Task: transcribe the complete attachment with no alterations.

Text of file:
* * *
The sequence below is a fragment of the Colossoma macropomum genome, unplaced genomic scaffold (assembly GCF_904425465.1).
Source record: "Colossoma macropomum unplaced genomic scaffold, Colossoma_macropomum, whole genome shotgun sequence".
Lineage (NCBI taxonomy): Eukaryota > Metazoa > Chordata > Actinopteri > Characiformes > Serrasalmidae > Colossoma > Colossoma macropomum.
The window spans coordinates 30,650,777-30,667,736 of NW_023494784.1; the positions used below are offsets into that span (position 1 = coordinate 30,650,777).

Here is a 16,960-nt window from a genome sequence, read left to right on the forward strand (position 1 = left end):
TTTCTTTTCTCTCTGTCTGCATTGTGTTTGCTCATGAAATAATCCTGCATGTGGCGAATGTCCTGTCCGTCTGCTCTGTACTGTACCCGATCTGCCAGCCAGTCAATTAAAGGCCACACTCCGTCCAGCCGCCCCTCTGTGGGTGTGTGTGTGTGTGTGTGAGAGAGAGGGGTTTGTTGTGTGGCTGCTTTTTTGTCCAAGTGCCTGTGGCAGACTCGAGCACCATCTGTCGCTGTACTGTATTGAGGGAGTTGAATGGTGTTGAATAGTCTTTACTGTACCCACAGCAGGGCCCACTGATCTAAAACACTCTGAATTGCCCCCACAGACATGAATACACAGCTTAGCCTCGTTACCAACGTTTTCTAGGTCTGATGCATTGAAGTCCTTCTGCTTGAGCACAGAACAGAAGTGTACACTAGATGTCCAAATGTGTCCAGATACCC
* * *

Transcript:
The sequence below is a fragment of the Colossoma macropomum genome, unplaced genomic scaffold (assembly GCF_904425465.1).
Source record: "Colossoma macropomum unplaced genomic scaffold, Colossoma_macropomum, whole genome shotgun sequence".
Lineage (NCBI taxonomy): Eukaryota > Metazoa > Chordata > Actinopteri > Characiformes > Serrasalmidae > Colossoma > Colossoma macropomum.
The window spans coordinates 30,650,777-30,667,736 of NW_023494784.1; the positions used below are offsets into that span (position 1 = coordinate 30,650,777).

Here is a 16,960-nt window from a genome sequence, read left to right on the forward strand (position 1 = left end):
TTTCTTTTCTCTCTGTCTGCATTGTGTTTGCTCATGAAATAATCCTGCATGTGGCGAATGTCCTGTCCGTCTGCTCTGTACTGTACCCGATCTGCCAGCCAGTCAATTAAAGGCCACACTCCGTCCAGCCGCCCCTCTGTGGGTGTGTGTGTGTGTGTGTGAGAGAGAGGGGTTTGTTGTGTGGCTGCTTTTTTGTCCAAGTGCCTGTGGCAGACTCGAGCACCATCTGTCGCTGTACTGTATTGAGGGAGTTGAATGGTGTTGAATAGTCTTTACTGTACCCACAGCAGGGCCCACTGATCTAAAACACTCTGAATTGCCCCCACAGACATGAATACACAGCTTAGCCTCGTTACCAACGTTTTCTAGGTCTGATGCATTGAAGTCCTTCTGCTTGAGCACAGAACAGAAGTGTACACTAGATGTCCAAATGTGTCCAGATACCC